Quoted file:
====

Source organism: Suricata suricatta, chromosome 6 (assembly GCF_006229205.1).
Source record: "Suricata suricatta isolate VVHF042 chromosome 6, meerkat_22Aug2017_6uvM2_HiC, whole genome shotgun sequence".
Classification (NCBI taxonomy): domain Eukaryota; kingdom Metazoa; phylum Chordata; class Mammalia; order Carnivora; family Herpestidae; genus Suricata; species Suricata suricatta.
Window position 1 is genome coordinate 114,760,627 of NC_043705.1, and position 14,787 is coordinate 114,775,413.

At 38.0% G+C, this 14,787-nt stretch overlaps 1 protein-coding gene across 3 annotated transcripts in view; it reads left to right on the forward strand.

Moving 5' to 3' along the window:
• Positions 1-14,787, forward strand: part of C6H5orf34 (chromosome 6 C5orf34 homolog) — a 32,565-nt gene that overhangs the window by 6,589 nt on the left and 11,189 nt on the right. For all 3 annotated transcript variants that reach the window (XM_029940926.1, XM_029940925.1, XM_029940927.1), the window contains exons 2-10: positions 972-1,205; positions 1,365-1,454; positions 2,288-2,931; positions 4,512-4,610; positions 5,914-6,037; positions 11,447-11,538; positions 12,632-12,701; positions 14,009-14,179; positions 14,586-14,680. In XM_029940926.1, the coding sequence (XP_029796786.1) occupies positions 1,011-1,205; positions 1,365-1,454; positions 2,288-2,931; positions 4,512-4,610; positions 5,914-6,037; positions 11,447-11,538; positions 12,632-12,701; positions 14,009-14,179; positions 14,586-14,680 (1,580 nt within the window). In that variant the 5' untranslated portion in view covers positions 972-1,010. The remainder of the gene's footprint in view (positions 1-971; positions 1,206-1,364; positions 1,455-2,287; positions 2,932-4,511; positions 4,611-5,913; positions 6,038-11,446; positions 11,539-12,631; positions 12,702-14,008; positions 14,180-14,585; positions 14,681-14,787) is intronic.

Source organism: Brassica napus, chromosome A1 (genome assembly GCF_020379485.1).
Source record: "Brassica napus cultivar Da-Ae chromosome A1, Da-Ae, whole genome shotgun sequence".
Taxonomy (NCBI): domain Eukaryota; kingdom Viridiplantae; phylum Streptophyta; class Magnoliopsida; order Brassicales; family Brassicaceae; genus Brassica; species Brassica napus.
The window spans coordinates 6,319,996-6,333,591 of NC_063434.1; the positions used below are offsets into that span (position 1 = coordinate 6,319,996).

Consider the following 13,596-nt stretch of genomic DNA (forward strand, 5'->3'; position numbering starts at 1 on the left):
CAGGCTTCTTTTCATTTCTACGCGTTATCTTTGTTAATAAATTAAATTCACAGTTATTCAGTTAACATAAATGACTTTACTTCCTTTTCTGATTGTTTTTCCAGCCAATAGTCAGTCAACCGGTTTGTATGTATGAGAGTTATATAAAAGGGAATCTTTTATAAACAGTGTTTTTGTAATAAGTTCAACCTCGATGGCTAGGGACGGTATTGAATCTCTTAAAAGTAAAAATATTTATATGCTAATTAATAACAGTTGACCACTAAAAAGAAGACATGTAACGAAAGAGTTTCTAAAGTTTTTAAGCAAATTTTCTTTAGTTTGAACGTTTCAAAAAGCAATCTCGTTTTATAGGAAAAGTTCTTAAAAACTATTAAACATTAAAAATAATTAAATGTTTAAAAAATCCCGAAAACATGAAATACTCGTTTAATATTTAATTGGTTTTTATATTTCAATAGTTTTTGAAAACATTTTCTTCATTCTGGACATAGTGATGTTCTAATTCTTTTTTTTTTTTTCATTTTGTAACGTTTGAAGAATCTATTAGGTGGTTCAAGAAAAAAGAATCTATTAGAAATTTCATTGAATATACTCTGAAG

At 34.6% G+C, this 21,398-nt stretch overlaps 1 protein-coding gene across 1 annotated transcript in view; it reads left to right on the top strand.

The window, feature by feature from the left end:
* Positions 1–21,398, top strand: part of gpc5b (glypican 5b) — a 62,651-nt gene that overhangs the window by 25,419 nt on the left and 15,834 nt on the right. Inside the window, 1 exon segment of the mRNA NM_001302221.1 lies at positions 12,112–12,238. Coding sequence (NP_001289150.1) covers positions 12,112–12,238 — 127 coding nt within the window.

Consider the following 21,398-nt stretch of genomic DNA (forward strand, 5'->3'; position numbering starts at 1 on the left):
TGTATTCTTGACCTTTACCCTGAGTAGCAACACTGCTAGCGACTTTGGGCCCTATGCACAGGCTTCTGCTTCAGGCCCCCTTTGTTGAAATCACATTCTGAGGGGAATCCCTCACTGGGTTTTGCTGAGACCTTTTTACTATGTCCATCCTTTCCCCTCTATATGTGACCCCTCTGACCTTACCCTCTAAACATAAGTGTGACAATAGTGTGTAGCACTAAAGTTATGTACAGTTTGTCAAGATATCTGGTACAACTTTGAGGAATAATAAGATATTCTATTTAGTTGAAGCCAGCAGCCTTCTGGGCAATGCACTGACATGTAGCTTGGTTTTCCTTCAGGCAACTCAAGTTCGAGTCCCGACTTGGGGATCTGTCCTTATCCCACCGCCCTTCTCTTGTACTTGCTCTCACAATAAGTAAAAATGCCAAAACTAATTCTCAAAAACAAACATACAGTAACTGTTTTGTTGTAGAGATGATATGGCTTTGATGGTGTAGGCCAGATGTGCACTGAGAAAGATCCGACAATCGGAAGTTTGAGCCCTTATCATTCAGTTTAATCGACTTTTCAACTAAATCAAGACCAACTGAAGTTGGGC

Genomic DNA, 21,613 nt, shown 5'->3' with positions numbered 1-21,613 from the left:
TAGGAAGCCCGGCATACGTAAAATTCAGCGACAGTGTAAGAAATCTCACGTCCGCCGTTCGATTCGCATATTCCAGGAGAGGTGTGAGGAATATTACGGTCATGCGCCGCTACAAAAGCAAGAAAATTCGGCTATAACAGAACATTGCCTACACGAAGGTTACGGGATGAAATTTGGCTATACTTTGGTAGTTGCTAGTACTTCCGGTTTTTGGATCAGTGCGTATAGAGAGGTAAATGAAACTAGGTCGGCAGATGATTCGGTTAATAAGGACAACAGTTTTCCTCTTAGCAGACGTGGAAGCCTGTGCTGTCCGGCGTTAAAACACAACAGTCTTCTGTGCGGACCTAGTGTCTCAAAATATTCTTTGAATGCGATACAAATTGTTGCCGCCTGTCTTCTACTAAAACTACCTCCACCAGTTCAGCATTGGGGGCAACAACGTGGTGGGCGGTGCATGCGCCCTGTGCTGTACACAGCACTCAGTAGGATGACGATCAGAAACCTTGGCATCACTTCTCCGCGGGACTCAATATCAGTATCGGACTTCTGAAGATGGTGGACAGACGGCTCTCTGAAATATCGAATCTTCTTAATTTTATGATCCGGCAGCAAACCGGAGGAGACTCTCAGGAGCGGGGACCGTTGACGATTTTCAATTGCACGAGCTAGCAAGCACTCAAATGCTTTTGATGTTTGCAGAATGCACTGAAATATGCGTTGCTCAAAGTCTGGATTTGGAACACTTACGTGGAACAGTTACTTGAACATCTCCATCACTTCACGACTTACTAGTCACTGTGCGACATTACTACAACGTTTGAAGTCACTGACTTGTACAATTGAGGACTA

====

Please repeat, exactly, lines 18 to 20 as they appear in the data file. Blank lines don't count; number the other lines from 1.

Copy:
TGTATTCTTGACCTTTACCCTGAGTAGCAACACTGCTAGCGACTTTGGGCCCTATGCACAGGCTTCTGCTTCAGGCCCCCTTTGTTGAAATCACATTCTGAGGGGAATCCCTCACTGGGTTTTGCTGAGACCTTTTTACTATGTCCATCCTTTCCCCTCTATATGTGACCCCTCTGACCTTACCCTCTAAACATAAGTGTGACAATAGTGTGTAGCACTAAAGTTATGTACAGTTTGTCAAGATATCTGGTACAACTTTGAGGAATAATAAGATATTCTATTTAGTTGAAGCCAGCAGCCTTCTGGGCAATGCACTGACATGTAGCTTGGTTTTCCTTCAGGCAACTCAAGTTCGAGTCCCGACTTGGGGATCTGTCCTTATCCCACCGCCCTTCTCTTGTACTTGCTCTCACAATAAGTAAAAATGCCAAAACTAATTCTCAAAAACAAACATACAGTAACTGTTTTGTTGTAGAGATGATATGGCTTTGATGGTGTAGGCCAGATGTGCACTGAGAAAGATCCGACAATCGGAAGTTTGAGCCCTTATCATTCAGTTTAATCGACTTTTCAACTAAATCAAGACCAACTGAAGTTGGGC

Genomic DNA, 21,613 nt, shown 5'->3' with positions numbered 1-21,613 from the left:
TAGGAAGCCCGGCATACGTAAAATTCAGCGACAGTGTAAGAAATCTCACGTCCGCCGTTCGATTCGCATATTCCAGGAGAGGTGTGAGGAATATTACGGTCATGCGCCGCTACAAAAGCAAGAAAATTCGGCTATAACAGAACATTGCCTACACGAAGGTTACGGGATGAAATTTGGCTATACTTTGGTAGTTGCTAGTACTTCCGGTTTTTGGATCAGTGCGTATAGAGAGGTAAATGAAACTAGGTCGGCAGATGATTCGGTTAATAAGGACAACAGTTTTCCTCTTAGCAGACGTGGAAGCCTGTGCTGTCCGGCGTTAAAACACAACAGTCTTCTGTGCGGACCTAGTGTCTCAAAATATTCTTTGAATGCGATACAAATTGTTGCCGCCTGTCTTCTACTAAAACTACCTCCACCAGTTCAGCATTGGGGGCAACAACGTGGTGGGCGGTGCATGCGCCCTGTGCTGTACACAGCACTCAGTAGGATGACGATCAGAAACCTTGGCATCACTTCTCCGCGGGACTCAATATCAGTATCGGACTTCTGAAGATGGTGGACAGACGGCTCTCTGAAATATCGAATCTTCTTAATTTTATGATCCGGCAGCAAACCGGAGGAGACTCTCAGGAGCGGGGACCGTTGACGATTTTCAATTGCACGAGCTAGCAAGCACTCAAATGCTTTTGATGTTTGCAGAATGCACTGAAATATGCGTTGCTCAAAGTCTGGATTTGGAACACTTACGTGGAACAGTTACTTGAACATCTCCATCACTTCACGACTTACTAGTCACTGTGCGACATTACTACAACGTTTGAAGTCACTGACTTGTACAATTGAGGACTA